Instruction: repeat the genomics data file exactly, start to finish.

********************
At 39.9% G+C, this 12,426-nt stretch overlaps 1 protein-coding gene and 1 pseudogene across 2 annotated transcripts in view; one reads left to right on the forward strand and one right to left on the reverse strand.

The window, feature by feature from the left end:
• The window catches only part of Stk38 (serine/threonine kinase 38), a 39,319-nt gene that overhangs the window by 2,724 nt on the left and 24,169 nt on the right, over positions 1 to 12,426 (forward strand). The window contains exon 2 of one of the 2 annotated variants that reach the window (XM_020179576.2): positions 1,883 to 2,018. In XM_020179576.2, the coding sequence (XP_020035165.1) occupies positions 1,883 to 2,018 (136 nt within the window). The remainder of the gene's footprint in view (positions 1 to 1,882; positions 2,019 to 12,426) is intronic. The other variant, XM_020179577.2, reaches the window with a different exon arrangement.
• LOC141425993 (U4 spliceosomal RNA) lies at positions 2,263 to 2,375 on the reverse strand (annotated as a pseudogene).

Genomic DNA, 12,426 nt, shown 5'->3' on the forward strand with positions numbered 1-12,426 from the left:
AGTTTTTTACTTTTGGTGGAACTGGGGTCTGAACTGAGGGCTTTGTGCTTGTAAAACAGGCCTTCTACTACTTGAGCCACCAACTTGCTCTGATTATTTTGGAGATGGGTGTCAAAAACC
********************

At 39.9% G+C, this 12,426-nt stretch overlaps 1 protein-coding gene and 1 pseudogene across 2 annotated transcripts in view; one reads left to right on the forward strand and one right to left on the reverse strand.

The window, feature by feature from the left end:
• The window catches only part of Stk38 (serine/threonine kinase 38), a 39,319-nt gene that overhangs the window by 2,724 nt on the left and 24,169 nt on the right, over positions 1 to 12,426 (forward strand). The window contains exon 2 of one of the 2 annotated variants that reach the window (XM_020179576.2): positions 1,883 to 2,018. In XM_020179576.2, the coding sequence (XP_020035165.1) occupies positions 1,883 to 2,018 (136 nt within the window). The remainder of the gene's footprint in view (positions 1 to 1,882; positions 2,019 to 12,426) is intronic. The other variant, XM_020179577.2, reaches the window with a different exon arrangement.
• LOC141425993 (U4 spliceosomal RNA) lies at positions 2,263 to 2,375 on the reverse strand (annotated as a pseudogene).

Genomic DNA, 12,426 nt, shown 5'->3' on the forward strand with positions numbered 1-12,426 from the left:
AGTTTTTTACTTTTGGTGGAACTGGGGTCTGAACTGAGGGCTTTGTGCTTGTAAAACAGGCCTTCTACTACTTGAGCCACCAACTTGCTCTGATTATTTTGGAGATGGGTGTCAAAAACC